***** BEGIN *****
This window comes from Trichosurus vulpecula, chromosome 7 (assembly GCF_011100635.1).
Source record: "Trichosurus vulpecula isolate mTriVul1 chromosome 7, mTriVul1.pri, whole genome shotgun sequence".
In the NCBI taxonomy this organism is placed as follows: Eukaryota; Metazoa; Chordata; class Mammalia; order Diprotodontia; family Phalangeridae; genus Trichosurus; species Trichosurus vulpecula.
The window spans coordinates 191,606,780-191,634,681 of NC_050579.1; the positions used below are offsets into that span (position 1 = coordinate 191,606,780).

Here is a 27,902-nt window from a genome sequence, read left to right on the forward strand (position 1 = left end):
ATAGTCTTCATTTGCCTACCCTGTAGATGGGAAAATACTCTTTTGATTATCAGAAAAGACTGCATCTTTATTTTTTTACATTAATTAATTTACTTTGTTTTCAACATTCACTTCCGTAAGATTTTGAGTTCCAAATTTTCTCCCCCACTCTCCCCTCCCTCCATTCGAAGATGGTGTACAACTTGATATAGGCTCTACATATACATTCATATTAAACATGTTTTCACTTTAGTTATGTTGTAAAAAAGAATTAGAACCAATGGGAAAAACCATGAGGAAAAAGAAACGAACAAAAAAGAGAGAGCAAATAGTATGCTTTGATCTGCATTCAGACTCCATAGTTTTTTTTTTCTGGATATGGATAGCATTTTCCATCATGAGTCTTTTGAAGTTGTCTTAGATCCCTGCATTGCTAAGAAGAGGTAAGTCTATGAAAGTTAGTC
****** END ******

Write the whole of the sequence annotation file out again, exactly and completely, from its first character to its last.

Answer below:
This window comes from Trichosurus vulpecula, chromosome 7 (assembly GCF_011100635.1).
Source record: "Trichosurus vulpecula isolate mTriVul1 chromosome 7, mTriVul1.pri, whole genome shotgun sequence".
In the NCBI taxonomy this organism is placed as follows: Eukaryota; Metazoa; Chordata; class Mammalia; order Diprotodontia; family Phalangeridae; genus Trichosurus; species Trichosurus vulpecula.
The window spans coordinates 191,606,780-191,634,681 of NC_050579.1; the positions used below are offsets into that span (position 1 = coordinate 191,606,780).

Here is a 27,902-nt window from a genome sequence, read left to right on the forward strand (position 1 = left end):
ATAGTCTTCATTTGCCTACCCTGTAGATGGGAAAATACTCTTTTGATTATCAGAAAAGACTGCATCTTTATTTTTTTACATTAATTAATTTACTTTGTTTTCAACATTCACTTCCGTAAGATTTTGAGTTCCAAATTTTCTCCCCCACTCTCCCCTCCCTCCATTCGAAGATGGTGTACAACTTGATATAGGCTCTACATATACATTCATATTAAACATGTTTTCACTTTAGTTATGTTGTAAAAAAGAATTAGAACCAATGGGAAAAACCATGAGGAAAAAGAAACGAACAAAAAAGAGAGAGCAAATAGTATGCTTTGATCTGCATTCAGACTCCATAGTTTTTTTTTTCTGGATATGGATAGCATTTTCCATCATGAGTCTTTTGAAGTTGTCTTAGATCCCTGCATTGCTAAGAAGAGGTAAGTCTATGAAAGTTAGTC